Hopefully you all read our blog on drinks that do good and we are going to tell you more about the one at the top of the list, the french liqueur Chartreuse.
Our bartender Lauren talks about her recent tasting experience and explores the history and flavour profiles of this traditionally ‘medicinal drink’
Just before Christmas, Del, Paul and myself ventured into Manchester to learn more about the weird and wonderful world of Chartreuse, at relatively new bar ‘Epernay’, situated on Watson Street close to the Great Northern complex. You may have noticed that this unusual French spirit features in a number of our own creations, as well as in classic cocktails such as ‘the Last Word’, one of Del’s favourites, which sees it mixed with lime, gin and Maraschino liqueur in equal measures. However, like myself, you may not know much about its history and origins.
We have attended a few tasting events at this venue, including a very interesting one on Brooklyn Gin a couple of months ago, and this one on Chartreuse was equally enjoyable. We were greeted with a ‘Last Word’, and we were given a sample of both yellow and green chartreuse to savour. I will explain the differences between the two a little later on, however before I discuss its uses in today’s ever evolving world of mixology, I will first discuss its long and fascinating history.
It was first made by Carthusian monks in 1737 at their ‘Grande Chartreuse’ monastery near Grenoble in southeast France, following a recipe for an “elixir of long life” handed to the order in 1605. The name ‘Chartreuse’ derives from both the name of the order of monks and the location of their monastery in the Chartreuse mountains. It is made from distilled alcohol aged with 130 different herbs, plants and flowers from around the world. ‘The Practical Hotel Steward’ (1900) states that green chartreuse contains “cinnamon, mace, lemon balm, dried hyssop flower tops, peppermint, thyme, rosemary, arnica flowers, genepi, and angelica roots”, and that yellow chartreuse is, “Similar to above, adding cardamom seeds and socctrine aloes”.However, the majority of the ingredients are kept secret and there are only ever two monks at any one time who know the recipe. Many of the ingredients were once found in the surrounding areas of the monastery, however now the majority of them have to be imported in order to adhere to the traditional recipe.
The monks make a number of different types of chartreuse, including the ‘Elixir Vegetal’, which was produced first, though at 69% it was understandably made to be consumed in small amounts. The green and yellow varieties were therefore produced to enable people to drink them in larger quantities, and today they are the most popular by far. The monks intended their liqueur to be used as medicine, and people continue to use it to this day to treat a wide variety of medical conditions.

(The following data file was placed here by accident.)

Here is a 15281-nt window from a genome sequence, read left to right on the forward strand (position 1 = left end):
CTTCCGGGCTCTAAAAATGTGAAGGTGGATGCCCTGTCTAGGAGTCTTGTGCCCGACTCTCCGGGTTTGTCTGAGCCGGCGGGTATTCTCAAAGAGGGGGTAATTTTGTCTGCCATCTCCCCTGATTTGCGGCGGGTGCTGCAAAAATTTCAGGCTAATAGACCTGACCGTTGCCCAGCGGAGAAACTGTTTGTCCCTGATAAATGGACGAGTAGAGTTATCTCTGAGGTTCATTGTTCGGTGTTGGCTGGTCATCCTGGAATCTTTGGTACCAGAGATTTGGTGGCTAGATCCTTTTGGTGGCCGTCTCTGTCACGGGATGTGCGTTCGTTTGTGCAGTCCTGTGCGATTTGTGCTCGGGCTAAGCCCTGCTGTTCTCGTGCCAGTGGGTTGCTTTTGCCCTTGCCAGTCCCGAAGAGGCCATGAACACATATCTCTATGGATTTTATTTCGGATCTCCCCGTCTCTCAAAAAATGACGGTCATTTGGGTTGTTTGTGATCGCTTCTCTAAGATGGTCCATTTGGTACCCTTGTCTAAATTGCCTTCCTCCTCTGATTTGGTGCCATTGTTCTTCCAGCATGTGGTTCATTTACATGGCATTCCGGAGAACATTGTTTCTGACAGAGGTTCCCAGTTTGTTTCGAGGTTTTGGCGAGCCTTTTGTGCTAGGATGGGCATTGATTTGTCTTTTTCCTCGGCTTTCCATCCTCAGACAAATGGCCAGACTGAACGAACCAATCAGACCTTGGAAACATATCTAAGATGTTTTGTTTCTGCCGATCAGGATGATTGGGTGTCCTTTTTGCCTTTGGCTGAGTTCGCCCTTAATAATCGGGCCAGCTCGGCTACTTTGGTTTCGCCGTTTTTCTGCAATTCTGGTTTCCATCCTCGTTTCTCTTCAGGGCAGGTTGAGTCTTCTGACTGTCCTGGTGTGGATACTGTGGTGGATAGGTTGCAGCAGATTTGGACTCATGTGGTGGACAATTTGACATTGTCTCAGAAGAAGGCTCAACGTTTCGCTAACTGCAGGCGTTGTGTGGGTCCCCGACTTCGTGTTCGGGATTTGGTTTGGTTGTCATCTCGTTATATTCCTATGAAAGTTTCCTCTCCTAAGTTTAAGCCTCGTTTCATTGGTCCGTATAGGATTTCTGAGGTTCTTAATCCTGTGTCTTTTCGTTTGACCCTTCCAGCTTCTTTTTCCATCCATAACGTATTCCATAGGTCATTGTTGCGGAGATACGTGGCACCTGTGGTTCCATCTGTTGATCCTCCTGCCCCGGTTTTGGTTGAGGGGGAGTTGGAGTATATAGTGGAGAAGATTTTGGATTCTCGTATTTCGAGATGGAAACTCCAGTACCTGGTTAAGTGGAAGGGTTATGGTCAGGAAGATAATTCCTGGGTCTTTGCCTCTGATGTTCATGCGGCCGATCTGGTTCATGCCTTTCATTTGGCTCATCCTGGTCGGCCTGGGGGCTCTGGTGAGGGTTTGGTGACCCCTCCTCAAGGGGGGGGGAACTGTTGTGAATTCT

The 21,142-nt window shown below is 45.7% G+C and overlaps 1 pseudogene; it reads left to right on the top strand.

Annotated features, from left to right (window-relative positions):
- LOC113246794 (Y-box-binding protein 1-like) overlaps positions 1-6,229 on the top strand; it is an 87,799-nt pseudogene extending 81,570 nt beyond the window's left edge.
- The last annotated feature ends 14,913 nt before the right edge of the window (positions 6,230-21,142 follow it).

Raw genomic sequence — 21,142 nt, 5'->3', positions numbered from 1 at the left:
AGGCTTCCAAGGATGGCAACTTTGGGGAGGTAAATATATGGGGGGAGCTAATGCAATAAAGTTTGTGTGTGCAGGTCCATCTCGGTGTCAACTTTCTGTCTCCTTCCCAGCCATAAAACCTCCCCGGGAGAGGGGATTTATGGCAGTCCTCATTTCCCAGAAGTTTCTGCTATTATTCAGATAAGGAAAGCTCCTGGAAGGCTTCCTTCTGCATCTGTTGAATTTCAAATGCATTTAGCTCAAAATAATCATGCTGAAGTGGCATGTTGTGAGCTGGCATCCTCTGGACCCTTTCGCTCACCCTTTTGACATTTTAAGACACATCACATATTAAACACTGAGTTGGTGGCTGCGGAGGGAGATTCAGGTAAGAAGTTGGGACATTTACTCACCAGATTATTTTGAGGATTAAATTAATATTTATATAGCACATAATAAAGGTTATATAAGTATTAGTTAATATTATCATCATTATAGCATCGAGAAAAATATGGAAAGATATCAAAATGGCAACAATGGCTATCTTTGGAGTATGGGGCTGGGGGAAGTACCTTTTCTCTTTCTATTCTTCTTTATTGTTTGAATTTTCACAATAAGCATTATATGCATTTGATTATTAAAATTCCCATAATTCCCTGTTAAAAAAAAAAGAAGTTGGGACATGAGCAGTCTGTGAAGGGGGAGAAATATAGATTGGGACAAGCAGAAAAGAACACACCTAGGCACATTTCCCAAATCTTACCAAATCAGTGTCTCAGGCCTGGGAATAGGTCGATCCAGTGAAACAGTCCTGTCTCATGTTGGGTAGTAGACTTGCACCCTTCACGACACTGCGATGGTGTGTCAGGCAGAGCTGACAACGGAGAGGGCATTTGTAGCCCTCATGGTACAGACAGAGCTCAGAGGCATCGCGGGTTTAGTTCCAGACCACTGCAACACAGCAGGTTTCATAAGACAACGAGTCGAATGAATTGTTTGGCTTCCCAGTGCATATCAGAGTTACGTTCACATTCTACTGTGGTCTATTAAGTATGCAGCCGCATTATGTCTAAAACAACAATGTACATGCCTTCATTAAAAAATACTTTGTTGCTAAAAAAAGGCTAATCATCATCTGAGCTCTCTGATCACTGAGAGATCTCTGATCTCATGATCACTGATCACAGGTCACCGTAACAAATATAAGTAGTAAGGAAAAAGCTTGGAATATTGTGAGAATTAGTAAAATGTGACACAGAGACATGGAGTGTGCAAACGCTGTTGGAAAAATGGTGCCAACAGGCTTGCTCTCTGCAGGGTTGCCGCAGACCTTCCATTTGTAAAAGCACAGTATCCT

There is a vast difference between the green and yellow versions of the spirit, which I will now explain. Green chartreuse is strong stuff at 55%, so not for the faint hearted! It is very herbal, similar to other liqueurs such as Galliano, and the colour is entirely natural and comes from the maceration of the plants and herbs in alcohol for eight hours. It also bears many similarities to absinthe, being a similar colour and sharing an intense floral aroma and anise flavour. The yellow, however, is a lot milder at 40%, and has a much sweeter flavour and aroma. Interestingly, its colour comes from the saffron which is infused in the alcohol. Yellow chartreuse is commonly used with citrus-based ingredients, and this variety is a lot more popular on the Spanish and Mexican markets as they feature lots of citrus flavours in their drinks and cuisine.
Some drinks only incorporate a few drops of Chartreuse due to its strong flavour. It is a spirit which can be served in many different ways: many who drink it straight choose to have it served extra cold, however in some places such as French ski resorts, it is added to hot chocolate, and this is called the ‘Green Chaud’. However, its flavour profile can change dramatically depending on the temperature at which it is served. It is a wonderfully versatile spirit, as proven by our cocktail menu which sees it paired beautifully with bourbon and maple syrup in our ‘Golden Oldie’, with mezcal, lemon, basil and ginger in our ‘Mezcalculated’, and with red vermouth, Applejack and vodka in our ‘Norwegian Wood’. What’s also great about it is that it is one of few spirits to continue to age and improve in the bottle!
It has also featured numerous times in popular culture. For example, in ‘Death Proof’, a film by my favourite director, Quentin Tarantino, the bar owner serves a green liqueur. After being asked what was just served, he says, “Chartreuse, the only liqueur so good they named a colour after it.” There is also a ZZ Top song, named ‘Chartreuse’, which is about how good one feels when drinking the spirit.
Chartreuse liqueurs generally have performed well at international spirit ratings competitions. The green variety has won silver and double gold medals from the San Francisco World Spirits Competition, and has also earned an above-average score of 93 from the Beverage Testing Institute and 96-100 by ‘Wine Enthusiast’.
So after learning all about the fascinating history of chartreuse, how it’s made, and how it can be used in so many different ways, I can safely say that I am now a huge fan! The yellow is so enjoyable to just sip and savour the sweet and floral taste, and the green has such an amazingly intense flavour and adds a wonderful herbal element to so many cocktails. So why not come down to Riddles and try some for yourself? I can mix you up an awesome Last Word, better than the boys 😉 Thanks for reading and hope I’ve tempted you to try something new and like Emma said in her recent Riddles blog, its basically good for you!